Posted in: Briefs, TSP, Materials, Composite materials, Fibers, Heat resistant materials, Materials properties, Polymers
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Enhanced Shield Against Meteoroids and Orbital Debris

This shield significantly decreases the likelihood of loss of a crew and/or spacecraft.

NASA scientists, who are very concerned with the increasing hazard of impacts of orbital debris impact on spacecraft, have designed the "stuffed Whipple" shield — a lightweight, relatively inexpensive alternative to simple aluminum meteoroid/orbital-debris (M/OD) shield. The stuffed Whipple shield features an easily adaptable design that increases protection against hypervelocity impacts (HVIs), without significantly affecting previously formulated designs of spacecraft. The stuffed Whipple shield is critical to the continued human exploration of space, especially to the Space Station, inasmuch as the Station will be operating in low orbit around the Earth and will need shielding against HVIs in order to survive intact and for an appreciable amount of time and continue to safely support human habitation. Scientists project that the number of HVIs from detritus of artificial objects will increase from 2 to 5 percent per year— an increase that could produce devastating results.

Posted in: Briefs, Materials, Protective structures, Spacecraft
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High-Performance Zn Anodes for Ag/Zn and Ni/Zn Cells

Cycle lives are increased and costs are reduced.

Improved zinc anodes for silver/zinc and nickel/zinc rechargeable electrochemical cells have been invented. This invention will increase the usefulness and decrease cycle-life costs of Ag/Zn and Ni/Zn cells in NASA Space-Station-support applications, for which batteries with high energy densities and long cycle lives are needed; examples of these applications include extravehicular mobility unit (EMU) batteries, the EMU portable life-support subsystem (PLSS) backpack batteries, and batteries in portable tools and equipment for extravehicular activities (EVAs). Inasmuch as many of these portable tools and other items of equipment are modified versions of commercial items (portable tools, lights, cameras, recorders, camcorders, radios, communications equipment, cellular telephones, and medical equipment), this invention might also prove beneficial in numerous commercial applications. Similarly, it could offer benefits in military applications, other government applications, and other applications that involve batteries.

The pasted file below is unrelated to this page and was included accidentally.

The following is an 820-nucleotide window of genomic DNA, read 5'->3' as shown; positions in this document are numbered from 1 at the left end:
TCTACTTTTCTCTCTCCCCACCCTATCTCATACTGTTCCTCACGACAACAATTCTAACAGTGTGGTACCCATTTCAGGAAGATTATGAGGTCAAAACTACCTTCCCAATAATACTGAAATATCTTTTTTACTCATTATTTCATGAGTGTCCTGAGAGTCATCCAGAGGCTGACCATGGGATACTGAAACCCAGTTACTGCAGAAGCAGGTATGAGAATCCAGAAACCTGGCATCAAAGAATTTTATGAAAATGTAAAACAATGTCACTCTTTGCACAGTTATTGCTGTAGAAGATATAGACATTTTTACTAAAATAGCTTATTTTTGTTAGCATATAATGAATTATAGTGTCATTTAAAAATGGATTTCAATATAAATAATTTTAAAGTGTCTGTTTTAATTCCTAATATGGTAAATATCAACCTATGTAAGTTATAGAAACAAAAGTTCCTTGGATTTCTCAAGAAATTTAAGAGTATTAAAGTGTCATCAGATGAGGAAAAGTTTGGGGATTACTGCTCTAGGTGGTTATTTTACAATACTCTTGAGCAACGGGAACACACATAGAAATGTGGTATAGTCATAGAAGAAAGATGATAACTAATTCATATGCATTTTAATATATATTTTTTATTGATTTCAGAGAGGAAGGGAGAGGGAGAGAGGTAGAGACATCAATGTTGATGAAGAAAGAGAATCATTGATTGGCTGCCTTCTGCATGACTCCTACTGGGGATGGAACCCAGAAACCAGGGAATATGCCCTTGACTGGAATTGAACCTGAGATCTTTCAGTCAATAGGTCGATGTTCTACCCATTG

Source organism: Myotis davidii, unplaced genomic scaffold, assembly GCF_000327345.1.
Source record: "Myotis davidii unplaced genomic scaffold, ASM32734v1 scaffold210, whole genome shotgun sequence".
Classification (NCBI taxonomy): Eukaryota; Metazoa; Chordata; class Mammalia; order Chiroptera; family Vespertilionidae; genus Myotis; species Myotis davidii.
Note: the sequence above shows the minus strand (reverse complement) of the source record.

Posted in: Briefs, Materials, Battery cell chemistry, Nickel alloys, Zinc alloys
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Tape-Spring Reinforcements for Inflatable Structural Tubes

Tape-springs and tubes help each other resist buckling.

Lightweight, inflatable tubular structural components containing tape-spring reinforcements are undergoing development. The basic (without tape-spring reinforcement) tubular components are made, variously, of aluminum laminates or composite materials and are under consideration for use in erecting structures in outer space. They could also be used to erect structures for terrestrial applications in situations in which a greater value is placed in light weight than on strength.

Posted in: Briefs, TSP, Materials, Aluminum, Composite materials, Lightweight materials